The Yamaha WX11 & the VL70m Sound Module

Yamaha is one of the few manufacturers who have remained committed to the development of MIDI wind-controllers. In 1989 the WX7 was introduced and in 1993 the WX11.

Alex Hanssen, music therapist at the Rehabilitation Centre "Groot Klimmendaal" in Arnhem (Netherlands), was the first to use the Yamaha WX11 in his musical therapy sessions. In 1999 the WX11 model was followed up by the WX5. Both have proven themselves to be very accessible instruments for disabled people. Having worked for many years with both of these wind instruments we have come to the conclusion that there is a big difference between them. A lot of disabled players can only use one hand. With one hand you can only play four notes from the Cmaj scale on the WX11. However, on the WX5 you can play the whole octave of Gmaj with only one hand! For participants with only the use of one hand, this means that the musical range is much wider using the WX5 compared to the WX11. I refer you to our download pages - there you will find an ever-growing collection of sheet music.

The WX11 is ideal for participants with enough body strength to use both arms. Often it is not even necessary to place the instrument on a microphone stand (as one-handed players do) - the player can hold the instrument between both knees or use a simple neck strap.

Another advantage of the WX11 is its ergonomic design - there is as bend in the instrument above the keys. This helps to keep the instument close to the body. Unfortunately, this bend is not present on the WX5 which succeeded it. However, with some minor adaptations the WX5 can become very playable for many musicians.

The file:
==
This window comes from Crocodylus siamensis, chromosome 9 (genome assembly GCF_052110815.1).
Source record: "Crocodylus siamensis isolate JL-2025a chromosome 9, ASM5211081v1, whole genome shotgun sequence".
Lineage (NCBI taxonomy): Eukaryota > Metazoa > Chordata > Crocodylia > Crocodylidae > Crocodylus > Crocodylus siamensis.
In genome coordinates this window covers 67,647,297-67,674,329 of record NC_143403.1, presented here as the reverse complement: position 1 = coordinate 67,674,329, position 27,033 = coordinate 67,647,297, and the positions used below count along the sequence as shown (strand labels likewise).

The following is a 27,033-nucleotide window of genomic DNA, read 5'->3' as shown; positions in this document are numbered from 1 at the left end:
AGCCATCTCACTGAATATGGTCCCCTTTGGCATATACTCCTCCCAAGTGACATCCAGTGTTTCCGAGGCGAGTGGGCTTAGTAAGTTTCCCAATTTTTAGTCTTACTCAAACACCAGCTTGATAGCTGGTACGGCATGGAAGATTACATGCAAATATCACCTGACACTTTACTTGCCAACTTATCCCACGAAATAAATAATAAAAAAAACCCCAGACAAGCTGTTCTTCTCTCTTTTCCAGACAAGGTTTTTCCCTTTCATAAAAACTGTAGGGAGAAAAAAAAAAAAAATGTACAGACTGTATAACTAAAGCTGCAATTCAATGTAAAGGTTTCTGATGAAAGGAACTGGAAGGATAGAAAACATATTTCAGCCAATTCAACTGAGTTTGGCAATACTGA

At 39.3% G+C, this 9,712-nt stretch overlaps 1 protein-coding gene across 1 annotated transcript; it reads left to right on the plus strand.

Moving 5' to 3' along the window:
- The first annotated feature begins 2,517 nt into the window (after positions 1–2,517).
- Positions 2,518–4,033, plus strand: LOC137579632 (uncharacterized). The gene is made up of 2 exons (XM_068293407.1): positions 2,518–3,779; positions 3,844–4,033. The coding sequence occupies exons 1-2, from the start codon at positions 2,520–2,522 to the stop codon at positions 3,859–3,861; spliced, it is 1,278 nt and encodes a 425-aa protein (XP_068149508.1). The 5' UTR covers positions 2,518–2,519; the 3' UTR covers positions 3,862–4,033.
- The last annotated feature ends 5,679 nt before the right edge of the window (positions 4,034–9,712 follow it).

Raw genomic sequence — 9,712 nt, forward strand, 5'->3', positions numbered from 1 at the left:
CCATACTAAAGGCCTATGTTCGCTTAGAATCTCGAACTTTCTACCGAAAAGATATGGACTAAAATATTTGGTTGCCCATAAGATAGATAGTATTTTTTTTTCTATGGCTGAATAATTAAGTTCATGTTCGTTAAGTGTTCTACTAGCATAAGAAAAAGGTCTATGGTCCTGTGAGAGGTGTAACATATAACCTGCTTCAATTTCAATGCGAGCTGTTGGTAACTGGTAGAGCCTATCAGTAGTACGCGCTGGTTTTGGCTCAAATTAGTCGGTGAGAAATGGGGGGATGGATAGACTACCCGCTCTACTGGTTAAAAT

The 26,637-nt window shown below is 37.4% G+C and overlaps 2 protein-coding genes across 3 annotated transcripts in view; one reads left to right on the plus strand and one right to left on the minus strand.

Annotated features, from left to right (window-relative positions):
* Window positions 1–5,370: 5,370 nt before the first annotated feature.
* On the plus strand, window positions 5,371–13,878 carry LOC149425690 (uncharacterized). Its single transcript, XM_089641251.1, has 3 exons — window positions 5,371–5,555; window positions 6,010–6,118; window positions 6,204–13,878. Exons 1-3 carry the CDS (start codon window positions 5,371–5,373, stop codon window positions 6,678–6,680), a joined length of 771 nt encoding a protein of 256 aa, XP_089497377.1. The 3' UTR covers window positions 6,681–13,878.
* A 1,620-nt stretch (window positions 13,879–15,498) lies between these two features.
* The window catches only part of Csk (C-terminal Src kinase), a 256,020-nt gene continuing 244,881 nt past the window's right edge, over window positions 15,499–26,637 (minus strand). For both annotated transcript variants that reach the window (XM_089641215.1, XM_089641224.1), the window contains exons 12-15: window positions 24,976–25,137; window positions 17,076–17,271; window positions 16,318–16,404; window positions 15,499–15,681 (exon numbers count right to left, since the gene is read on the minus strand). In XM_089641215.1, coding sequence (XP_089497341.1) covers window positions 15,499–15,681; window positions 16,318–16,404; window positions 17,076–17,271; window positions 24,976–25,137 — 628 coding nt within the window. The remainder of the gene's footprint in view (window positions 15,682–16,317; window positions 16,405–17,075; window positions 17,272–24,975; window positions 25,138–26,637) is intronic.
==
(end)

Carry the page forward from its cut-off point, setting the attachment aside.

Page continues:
Both WX11 and WX5 perform best when connected to either of the two modules specially developed by Yamaha for the WX family. If you use one of these modules then you won't need an external power supply for the instrument.

Wich brings us to one final difference between the two instruments: The WX5 has a true MIDI out, the WX11 has no MIDI output built in - if you want to connect the WX11 to a synthesizer other than those described below, you need a special MIDI connection box. There are two available: the Yamaha BT7 and the WW-Bat by the firm "Wind Works Design".

The sounds modules which suit the WX11 and WX5 particularly well are the WT11 and the VL70m. The Yamaha WT11 came first - it was then succeeded by the flagship, the Yamaha VL70m, which is still in production. The VL70m has a very special method of sound generation called 'Physical Modelling'. The Yamaha VL1 was a precursor, being the first application of Physical Modeling in synthesizers. The Yamaha VL70m sound module is the Big Brother of this famous synthesizer. Physical Modelling is a way of generating sound by imitating the physics of real instruments as closely as possible. The sound itself is not simulated (unlike in a wavetable synthesiser) but the interaction between all the elements of a physical instrument and the air passing through it are simulated using a mathematical model.

The advantage of Physical Modeling is that a wide range of sound parameters can be brought into play. An example is a flute - ie: the purity of the tone depends on the strength of the blow. By gently blowing, the flute will only produce a gentle whistle sound. A medium blow will give a normal tone, and a hard blow will add more wind-noise and harmonics.

The MIDI wind-controllers transmit Breath Controller (cc#2) messages in response to how hard you blow. It samples your breath pressure regularly, many times per second, converting it to a value between 1 and 127. If you blow softly then you get a low value. The harder you blow, the higher the value. The VL70m listens to the "breath control" messages coming out of the WX5 or WX11 continuously. You can vary this value within a single note. Think of it as a volume pedal, or a car accellerator pedal, but instead of your foot you use your breath to vary the intensity of the tone. Because of the way Physical Modelling works, it is not just the volume which changes, but (as described in the flute example above) the whole tone of the note can change, just like the tone of an engine when you press the accellerator pedal.